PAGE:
China got some negative news on Thursday, as its biggest steelmaker said it has shut down a mill because of weakening growth While China's economy grew 7.6 percent in the three months ended in June, that's a sharp slowdown from a few years ago and is difficult for Chinese companies that rely on high growth to drive demand.But worldwide, markets now expect the nation's central bank to step up efforts to stem the declines. In Europe, investors regained their footing after mass protests in Greece and Spain over upcoming austerity plans, although the small gains did not make up for Wednesday's big losses. Greek leaders are meeting to decide on more spending cuts, while in Spain, the government is due to unveil new austerity policies in its latest budget. The FTSE 100 index of leading British shares added 0.2 percent at 5,781while Germany's DAX rose 0.2 percent to 7,294. The CAC-40 in France was 0.6 percent higher at 3,436. Asian markets closed higher. Hong Kong's Hang Seng climbed more than 1.1 percent and mainland China's Shanghai Composite Index jumped 2.6 percent. Japan's Nikkei 225 rose about 0.5 percent to 8,949.87, a day before the release of industrial production and retail sales figures. U.S. stocks to watch on Thursday include the Campbell Soup Co., which said it plans to close two U.S. plants and eliminate more than 700 jobs. And Discover Financial Services Inc. posted a 3 percent drop in fiscal third-quarter profit, but beat Wall Street expectations.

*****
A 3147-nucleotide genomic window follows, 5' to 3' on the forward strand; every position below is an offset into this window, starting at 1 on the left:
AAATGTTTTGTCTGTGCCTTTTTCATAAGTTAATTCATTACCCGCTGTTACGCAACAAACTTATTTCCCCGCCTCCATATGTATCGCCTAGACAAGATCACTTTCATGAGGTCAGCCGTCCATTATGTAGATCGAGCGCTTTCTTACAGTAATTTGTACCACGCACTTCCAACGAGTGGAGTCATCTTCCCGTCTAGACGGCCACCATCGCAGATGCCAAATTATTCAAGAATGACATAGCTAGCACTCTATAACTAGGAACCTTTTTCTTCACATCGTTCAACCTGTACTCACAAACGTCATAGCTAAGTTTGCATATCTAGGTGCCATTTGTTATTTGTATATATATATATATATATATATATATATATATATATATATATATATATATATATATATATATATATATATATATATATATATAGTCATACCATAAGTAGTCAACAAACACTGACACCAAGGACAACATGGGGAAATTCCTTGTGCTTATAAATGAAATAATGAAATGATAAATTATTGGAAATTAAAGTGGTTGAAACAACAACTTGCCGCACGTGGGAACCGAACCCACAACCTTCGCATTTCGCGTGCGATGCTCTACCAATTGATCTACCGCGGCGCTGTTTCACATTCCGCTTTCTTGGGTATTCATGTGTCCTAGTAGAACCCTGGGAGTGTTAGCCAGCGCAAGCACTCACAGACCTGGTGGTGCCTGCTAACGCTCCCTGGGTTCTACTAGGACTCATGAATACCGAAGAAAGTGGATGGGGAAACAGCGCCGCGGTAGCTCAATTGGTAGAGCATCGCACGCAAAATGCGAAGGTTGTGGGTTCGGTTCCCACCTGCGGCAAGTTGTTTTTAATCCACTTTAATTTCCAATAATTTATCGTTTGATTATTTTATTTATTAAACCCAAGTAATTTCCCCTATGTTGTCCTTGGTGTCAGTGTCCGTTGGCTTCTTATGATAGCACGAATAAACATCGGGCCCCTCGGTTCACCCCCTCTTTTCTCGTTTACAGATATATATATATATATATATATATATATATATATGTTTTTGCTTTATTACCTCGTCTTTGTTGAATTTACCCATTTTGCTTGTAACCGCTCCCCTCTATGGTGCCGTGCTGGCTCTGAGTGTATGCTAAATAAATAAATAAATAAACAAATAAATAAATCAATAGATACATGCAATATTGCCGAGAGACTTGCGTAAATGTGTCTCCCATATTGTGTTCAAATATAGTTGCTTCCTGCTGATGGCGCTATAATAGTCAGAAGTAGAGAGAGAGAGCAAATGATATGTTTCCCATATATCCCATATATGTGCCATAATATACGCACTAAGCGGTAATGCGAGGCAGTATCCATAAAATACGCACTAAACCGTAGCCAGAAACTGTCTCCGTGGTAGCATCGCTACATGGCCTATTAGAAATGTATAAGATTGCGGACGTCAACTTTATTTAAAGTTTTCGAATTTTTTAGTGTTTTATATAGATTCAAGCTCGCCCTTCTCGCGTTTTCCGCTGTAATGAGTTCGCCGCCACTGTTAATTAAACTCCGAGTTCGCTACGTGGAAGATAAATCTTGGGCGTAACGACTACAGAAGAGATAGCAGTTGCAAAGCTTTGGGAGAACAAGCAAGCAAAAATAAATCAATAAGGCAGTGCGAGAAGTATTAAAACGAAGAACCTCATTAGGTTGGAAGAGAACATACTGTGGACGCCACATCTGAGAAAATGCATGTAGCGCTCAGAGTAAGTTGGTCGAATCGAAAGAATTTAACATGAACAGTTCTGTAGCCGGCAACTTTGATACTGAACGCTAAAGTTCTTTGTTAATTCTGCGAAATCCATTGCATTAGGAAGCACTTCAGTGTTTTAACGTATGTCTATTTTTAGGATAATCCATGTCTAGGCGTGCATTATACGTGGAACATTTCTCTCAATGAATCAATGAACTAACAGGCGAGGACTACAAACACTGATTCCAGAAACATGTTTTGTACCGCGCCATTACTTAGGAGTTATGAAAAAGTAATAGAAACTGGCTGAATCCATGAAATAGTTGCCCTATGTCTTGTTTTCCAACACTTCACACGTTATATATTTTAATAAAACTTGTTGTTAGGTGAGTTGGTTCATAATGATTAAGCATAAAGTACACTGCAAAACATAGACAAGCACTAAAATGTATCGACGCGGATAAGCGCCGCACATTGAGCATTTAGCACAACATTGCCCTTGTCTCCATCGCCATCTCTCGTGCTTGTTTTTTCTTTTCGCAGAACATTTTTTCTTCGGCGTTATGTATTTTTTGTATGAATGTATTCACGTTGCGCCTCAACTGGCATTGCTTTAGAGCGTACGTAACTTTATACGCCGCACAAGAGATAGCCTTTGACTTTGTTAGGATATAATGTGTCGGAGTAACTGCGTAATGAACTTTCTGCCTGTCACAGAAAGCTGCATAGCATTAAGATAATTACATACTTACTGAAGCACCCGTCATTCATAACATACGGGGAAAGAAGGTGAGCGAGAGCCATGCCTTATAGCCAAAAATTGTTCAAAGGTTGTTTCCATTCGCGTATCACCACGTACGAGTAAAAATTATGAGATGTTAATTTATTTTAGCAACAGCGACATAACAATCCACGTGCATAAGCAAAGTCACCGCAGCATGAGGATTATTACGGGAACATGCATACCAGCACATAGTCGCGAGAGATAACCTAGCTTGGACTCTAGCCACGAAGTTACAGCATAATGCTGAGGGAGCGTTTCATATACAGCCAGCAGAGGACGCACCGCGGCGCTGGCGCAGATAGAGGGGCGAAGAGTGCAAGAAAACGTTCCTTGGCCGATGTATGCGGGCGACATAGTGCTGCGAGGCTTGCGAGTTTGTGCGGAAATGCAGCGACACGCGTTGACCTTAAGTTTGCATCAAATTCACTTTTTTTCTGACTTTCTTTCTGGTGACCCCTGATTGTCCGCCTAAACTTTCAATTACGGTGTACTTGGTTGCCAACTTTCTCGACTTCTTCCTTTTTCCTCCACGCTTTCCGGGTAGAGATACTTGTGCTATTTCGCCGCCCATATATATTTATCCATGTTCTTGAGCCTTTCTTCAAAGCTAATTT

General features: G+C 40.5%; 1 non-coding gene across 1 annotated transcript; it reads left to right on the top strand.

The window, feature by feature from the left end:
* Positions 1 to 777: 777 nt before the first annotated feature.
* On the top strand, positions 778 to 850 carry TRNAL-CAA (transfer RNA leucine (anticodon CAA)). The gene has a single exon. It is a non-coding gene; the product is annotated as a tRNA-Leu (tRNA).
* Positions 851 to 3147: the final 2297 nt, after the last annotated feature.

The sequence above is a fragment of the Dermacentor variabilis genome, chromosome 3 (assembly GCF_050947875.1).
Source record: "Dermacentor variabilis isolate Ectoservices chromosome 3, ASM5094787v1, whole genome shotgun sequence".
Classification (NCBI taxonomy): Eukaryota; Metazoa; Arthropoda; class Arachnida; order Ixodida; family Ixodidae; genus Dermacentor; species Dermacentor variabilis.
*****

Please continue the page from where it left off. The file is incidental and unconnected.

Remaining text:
NEW YORK (AP) â¿¿ U.S. stock market futures rose Thursday, helped by expectations the People's Bank of China will soon take more steps to counteract a slowdown in the world's No. 2 economy. Investors also got word from the Labor Department that the number of Americans seeking unemployment benefits last week plunged to the lowest level in nine weeks, a hopeful sign for the job market. . Dow Jones industrial average futures added 57 points at 13,402. The broader Standard and Poor's 500 futures rose 7.1 points to 1,434. Nasdaq 100 futures gained 8.5 points at 2,782.80. Continued economic struggles in the U.S., worries about a slowing Chinese economy and unrest in Europe have combined to pressure the markets this month, giving the S&P 500 its first five-day losing streak since July. Futures trading does not always indicate the direction of the markets once they open, but Thursday morning's trading pointed to the potential for that downside trend to reverse. Investors were also reacting to a positive sign in a Commerce Department report on August business orders for durable goods, or items that are expected to last for at least three years. While the overall number dropped sharply because of a huge decline in commercial aircraft orders, business orders for machinery, electronics and other equipment, which are a good indication of their investment plans, rose 1.1 percent. That's the first increase since May. One less positive sign came in another report from Commerce, which said that the U.S. economy grew even more sluggishly in the April-to-June quarter than previously thought. The agency revised the annual growth rate to 1.3 percent, down from its previous estimate of 1.7 percent. The revision mainly came as a result of slashing estimates for crop production by $12 billion, reflecting the drought that battered farms this summer.